L.   Technical Writing:  From a given set of scientific and/or technical facts, students write a piece of prose, which incorporates the necessary details in a clear, concise manner.

 

M.  Listening:  Multiple choice test over three to five different oral selections, which may include a television tape of a newscast, storytelling, poetry, instructions, etc.  No note-taking is allowed.

 

N.  Proofreading:  Multiple choice test over grammar, punctuation, parts of speech, spelling, editing, capitalization, sentences, direct and indirect objects, predicate nouns and adjectives, and other techniques for demonstrating knowledge.

 

O.  Vocabulary:  Multiple choice test over vocabulary words both in context and in isolation.  The test may include analogies, synonyms, antonyms, and other techniques for demonstrating knowledge.

 

 STUDENTS CAN COMPETE IN ONLY 1 SPEAKING CONTEST!

P.   Storytelling- Original:  Students tell original stories which they have created to a judge(s) in the room.  Stories may not exceed five minutes in length.  No costumes, props, set, make-up, or furniture, except a single chair, may be used in telling the story.  While words from other cultures may be used, the majority of the story must be told in English. .  Students can only participate in ONE speaking contest.

 

Q.  Storytelling- Traditional:  Students tell traditional stories which they have learned to a judge(s) in the room.  Stories may not exceed five minutes in length. No costumes, props, set, make-up, or furniture, except a single chair, may be used in telling the story. While words from other cultures may be used, the majority of the story must be told in English.  Students can only participate in ONE speaking contest.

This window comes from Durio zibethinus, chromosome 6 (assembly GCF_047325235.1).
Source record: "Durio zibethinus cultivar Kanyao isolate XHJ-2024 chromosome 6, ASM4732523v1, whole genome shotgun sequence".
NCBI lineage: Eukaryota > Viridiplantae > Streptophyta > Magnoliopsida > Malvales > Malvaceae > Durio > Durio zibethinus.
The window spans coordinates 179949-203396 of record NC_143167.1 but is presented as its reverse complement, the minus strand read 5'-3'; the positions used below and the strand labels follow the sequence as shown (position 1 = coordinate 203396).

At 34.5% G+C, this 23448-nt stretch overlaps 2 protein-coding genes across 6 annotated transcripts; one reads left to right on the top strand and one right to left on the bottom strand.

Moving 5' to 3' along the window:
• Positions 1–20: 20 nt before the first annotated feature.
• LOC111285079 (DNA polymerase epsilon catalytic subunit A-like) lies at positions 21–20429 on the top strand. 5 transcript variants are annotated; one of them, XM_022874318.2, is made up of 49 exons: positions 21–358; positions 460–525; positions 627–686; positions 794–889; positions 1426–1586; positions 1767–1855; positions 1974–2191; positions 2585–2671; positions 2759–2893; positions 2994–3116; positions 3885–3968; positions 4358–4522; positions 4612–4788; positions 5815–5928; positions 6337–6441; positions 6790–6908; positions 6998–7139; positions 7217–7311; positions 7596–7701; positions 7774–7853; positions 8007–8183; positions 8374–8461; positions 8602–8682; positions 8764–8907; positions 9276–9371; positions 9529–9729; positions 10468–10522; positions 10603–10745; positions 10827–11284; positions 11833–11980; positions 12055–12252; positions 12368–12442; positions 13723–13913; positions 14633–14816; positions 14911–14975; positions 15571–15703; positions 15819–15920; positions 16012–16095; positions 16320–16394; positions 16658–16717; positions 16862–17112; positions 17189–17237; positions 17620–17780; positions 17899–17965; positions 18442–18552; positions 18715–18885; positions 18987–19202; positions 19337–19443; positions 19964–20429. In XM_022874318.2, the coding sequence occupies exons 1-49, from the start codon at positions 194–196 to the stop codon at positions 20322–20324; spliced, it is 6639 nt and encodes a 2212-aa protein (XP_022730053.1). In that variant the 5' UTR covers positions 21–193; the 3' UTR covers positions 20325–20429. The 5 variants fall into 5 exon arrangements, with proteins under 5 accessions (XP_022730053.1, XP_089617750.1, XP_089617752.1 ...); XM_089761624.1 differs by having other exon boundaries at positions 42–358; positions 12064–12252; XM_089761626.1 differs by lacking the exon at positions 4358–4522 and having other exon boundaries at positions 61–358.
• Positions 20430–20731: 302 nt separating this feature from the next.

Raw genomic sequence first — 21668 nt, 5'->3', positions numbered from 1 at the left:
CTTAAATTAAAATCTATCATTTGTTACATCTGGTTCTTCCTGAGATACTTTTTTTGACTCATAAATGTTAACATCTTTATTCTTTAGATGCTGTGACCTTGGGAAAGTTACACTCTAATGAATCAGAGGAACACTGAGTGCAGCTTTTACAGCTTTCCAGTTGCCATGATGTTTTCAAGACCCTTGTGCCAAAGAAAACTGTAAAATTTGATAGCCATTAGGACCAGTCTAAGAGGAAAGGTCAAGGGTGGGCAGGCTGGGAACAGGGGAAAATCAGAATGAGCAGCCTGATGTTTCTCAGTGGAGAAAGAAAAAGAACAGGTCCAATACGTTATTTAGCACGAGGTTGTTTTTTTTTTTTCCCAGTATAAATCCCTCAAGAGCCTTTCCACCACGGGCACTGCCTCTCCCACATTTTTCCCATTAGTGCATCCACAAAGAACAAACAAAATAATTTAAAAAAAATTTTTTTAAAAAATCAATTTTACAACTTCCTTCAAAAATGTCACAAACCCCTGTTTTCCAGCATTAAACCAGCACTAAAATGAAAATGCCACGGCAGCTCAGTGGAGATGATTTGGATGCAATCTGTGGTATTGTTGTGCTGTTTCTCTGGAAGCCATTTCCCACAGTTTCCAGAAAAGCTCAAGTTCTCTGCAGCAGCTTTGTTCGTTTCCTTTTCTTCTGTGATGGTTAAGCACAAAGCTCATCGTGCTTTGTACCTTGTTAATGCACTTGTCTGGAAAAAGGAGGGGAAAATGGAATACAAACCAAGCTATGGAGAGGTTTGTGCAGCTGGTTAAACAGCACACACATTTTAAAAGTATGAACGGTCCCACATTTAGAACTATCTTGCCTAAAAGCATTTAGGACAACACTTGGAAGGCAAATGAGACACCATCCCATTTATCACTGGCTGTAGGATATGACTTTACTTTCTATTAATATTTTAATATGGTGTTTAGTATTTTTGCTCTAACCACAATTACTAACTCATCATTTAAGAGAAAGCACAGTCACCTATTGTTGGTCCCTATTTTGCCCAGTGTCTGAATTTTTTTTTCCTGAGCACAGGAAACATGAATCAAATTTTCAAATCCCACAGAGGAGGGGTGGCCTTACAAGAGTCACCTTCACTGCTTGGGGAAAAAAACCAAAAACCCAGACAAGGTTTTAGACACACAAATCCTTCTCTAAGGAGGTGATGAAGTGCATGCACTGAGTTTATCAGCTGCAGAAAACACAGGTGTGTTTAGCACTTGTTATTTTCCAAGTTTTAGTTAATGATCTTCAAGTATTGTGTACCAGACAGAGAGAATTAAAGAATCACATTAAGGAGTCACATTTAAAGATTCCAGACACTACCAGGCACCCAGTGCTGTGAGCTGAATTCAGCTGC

R.  Informative Speaking:  Students present original speeches of no longer than five minutes on a topic prepared in advance.  Students are to incorporate visual aids (posters, easels, non-living objects, etc.) into their speeches.  Computers and other electronic aids are not permitted.  Notes are limited to one 3” x 5” index card.  Students can only participate in ONE speaking contest.

 

S.   Declamation:  Students memorize and deliver a speech given originally by a public figure at a public occasion.  Minimum time: two minutes and maximum time: five minutes. Students can only participate in ONE speaking contest.

 

T.   Poetry Recitation:  Students memorize and orally deliver published poems by recognized poets.  Poems may be either narrative or lyric.  Several poems may be combined if an introduction presents the theme.  Students may NOT recite their own, original poetry.  Minimum time: two minutes and maximum time: five minutes .  Students can only participate in ONE speaking contest.